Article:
Peter Alexander extends his mini-stepladder and plonks it down on
the rain-dampened pavement. He looks heavenward.
"I hope that's the last of the rain," he says. "Rain makes people
take refuge in coffee shops."
He unravels a ball of string and ties homemade placards,
laminated in rain-busting plastic, to his stepladder. One warns that
the end of world is not only nigh, "it is happening RIGHT NOW."
Mr. Alexander has been coming to this corner of London's Hyde
Park every Sunday for the past year. A video producer on weekdays
and a "revealer of truths" weekends, he wants to alert people to the
fact that "the world is ending as we speak."
He adds: "You can see it in the freak weather incidents, the wars
in the Middle East, the credit crunch.... And all of this is being
"By them." He nods in toward central London.
Anyone overhearing might half-expect to turn and see "Matrix"-
style men in black and shades ready to haul him away in a van with
no-number plates. But there is only a smattering of tourists and
Londoners, umbrellas at the ready, listening to speeches on
everything from Greek democracy to fast food to Armageddon.
The clouds spit down some drizzle, and Alexander observes
seriously that even though the US government experiments with
weather control "I don't think they'd deploy it just to keep me from
He ascends his stepladder, and starts speaking. Before long, 20
people have gathered, some listen intently, others heckle wildly.
* * *
Since it was set up in 1872, Speakers' Corner in Hyde Park has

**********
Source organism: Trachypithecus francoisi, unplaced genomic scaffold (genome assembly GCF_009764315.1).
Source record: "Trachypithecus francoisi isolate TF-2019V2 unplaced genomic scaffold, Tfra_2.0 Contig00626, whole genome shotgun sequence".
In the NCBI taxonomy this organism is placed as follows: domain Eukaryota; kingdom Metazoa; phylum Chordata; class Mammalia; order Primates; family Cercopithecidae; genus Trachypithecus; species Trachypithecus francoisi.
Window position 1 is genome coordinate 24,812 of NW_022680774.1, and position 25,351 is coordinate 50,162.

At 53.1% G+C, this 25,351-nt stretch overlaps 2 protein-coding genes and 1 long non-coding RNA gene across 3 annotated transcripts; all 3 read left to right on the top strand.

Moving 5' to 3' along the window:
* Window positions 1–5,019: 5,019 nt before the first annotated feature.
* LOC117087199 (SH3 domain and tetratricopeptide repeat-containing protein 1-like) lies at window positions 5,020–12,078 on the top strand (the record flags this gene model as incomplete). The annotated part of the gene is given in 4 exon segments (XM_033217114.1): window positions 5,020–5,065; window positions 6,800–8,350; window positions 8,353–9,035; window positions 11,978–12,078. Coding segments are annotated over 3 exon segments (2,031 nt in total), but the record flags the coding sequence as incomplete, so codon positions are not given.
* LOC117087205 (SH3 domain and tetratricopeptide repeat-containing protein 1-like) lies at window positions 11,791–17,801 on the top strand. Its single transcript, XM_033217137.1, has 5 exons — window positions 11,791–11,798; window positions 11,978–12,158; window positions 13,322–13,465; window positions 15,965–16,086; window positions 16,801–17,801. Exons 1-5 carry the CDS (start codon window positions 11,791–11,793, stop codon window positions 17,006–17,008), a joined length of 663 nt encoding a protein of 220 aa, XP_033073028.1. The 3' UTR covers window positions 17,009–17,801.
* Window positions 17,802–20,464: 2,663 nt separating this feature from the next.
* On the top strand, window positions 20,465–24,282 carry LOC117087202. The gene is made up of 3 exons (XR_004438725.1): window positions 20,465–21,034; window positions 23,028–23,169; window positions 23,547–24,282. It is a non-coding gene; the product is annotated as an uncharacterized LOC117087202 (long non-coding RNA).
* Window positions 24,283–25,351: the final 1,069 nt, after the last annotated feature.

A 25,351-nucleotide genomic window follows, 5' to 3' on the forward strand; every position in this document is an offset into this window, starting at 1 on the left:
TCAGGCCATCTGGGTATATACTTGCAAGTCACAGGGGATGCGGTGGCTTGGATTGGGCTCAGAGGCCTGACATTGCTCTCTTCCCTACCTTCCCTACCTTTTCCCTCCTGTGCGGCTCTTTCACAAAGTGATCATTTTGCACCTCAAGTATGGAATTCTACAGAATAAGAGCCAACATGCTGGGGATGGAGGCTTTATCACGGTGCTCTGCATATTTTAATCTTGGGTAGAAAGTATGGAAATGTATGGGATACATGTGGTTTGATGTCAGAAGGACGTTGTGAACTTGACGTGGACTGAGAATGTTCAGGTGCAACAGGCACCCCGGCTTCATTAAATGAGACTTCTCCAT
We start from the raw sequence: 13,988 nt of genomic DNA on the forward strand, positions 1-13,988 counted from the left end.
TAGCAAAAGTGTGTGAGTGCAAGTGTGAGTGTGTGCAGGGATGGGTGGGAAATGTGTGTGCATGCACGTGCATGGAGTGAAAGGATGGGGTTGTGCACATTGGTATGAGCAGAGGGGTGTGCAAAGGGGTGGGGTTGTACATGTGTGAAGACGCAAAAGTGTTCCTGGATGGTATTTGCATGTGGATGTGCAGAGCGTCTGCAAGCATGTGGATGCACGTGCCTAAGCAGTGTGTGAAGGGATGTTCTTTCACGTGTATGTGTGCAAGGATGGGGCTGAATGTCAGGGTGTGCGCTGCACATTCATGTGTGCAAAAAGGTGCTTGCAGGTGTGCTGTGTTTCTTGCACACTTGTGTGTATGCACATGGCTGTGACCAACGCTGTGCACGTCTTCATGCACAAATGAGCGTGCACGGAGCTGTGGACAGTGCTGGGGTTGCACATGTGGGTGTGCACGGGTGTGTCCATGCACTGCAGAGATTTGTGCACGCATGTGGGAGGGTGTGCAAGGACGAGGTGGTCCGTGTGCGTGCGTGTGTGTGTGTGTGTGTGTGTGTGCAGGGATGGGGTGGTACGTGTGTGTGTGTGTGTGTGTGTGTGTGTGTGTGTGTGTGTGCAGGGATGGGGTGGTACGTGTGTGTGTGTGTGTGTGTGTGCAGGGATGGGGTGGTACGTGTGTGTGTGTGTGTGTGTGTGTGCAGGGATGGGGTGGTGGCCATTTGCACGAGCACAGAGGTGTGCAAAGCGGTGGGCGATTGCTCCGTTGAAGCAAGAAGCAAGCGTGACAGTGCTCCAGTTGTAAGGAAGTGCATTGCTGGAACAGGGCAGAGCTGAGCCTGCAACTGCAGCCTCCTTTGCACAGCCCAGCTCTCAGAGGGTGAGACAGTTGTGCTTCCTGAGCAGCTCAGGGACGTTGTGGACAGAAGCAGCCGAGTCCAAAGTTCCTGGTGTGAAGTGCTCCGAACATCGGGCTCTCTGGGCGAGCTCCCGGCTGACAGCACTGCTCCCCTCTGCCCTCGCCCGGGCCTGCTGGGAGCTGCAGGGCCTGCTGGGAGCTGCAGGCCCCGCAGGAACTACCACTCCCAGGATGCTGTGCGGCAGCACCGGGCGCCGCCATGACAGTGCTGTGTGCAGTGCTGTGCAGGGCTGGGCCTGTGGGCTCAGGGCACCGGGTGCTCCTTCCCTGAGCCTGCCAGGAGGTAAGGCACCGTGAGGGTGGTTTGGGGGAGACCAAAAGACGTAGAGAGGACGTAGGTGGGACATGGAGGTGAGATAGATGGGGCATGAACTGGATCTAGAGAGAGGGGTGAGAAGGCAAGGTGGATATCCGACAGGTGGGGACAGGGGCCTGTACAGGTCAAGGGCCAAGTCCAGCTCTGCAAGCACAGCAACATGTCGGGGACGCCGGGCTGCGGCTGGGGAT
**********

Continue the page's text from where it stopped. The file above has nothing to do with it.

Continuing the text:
been one of the world's best-known forums for public debate - and
public displays of intellectual eccentricity.
It's big day is Sunday,and the likes of Karl Marx, Vladimir
Lenin, and George Orwell have come to listen. Intended as a space
for free and open discussion, anyone can turn up and speak on any
topic - so long as they don't swear excessively or incite hatred or
violence. Police officers stroll through the corner every hour or
so, to keep an eye - and an ear - on proceedings.
Now, a new charity - the Speakers' Corner Trust, whose founding
patron is Vaclav Havel, the playwright and human rights activist who
was the first president of the post-Communist Czech Republic - wants
to breathe life back into civil society in Britain by setting up
many more corner-style spaces where citizens can engage in face-to-
"Our aim is to get people exchanging ideas," says Peter Bradley,
codirector of the trust.
"Rights are like muscles," he says. "If you don't exercise them,
they become weak and flabby. And British people are not exercising
their right to free speech. It's the mark of democracy to have
active debate - and we want to encourage people to discuss the big
issues with each other."
The trust tested a new Speakers' Corner in Nottingham, England,
earlier this year. Mr. Bradley says it generated "excellent debate
about politics, climate change, family life." A space is being paved
and landscaped for a permanent Speakers' Corner in Nottingham's
historic Market Square. It's set to open for the business of loud
and rowdy debate in the autumn.
The founding of the original Speakers' Corner in Hyde Park is
intimately bound with the birth of free speech and democracy in
Britain. In 1866, the Reform League - which campaigned for the right
of all men to vote, rather than just the posh and privileged -
organized a public meeting in Hyde Park. Thousands turned up, broke
through a 1,700-man police blockade, and took over the north-east
corner of the park where they held impassioned discussions. This led
to deliberation in Parliament about the right to free speech in Hyde
Park - and in 1872, the Royal Parks and Gardens Regulation Act was
passed, giving over that park corner to public speaking.
But in recent years, Speakers' Corner has been more zany than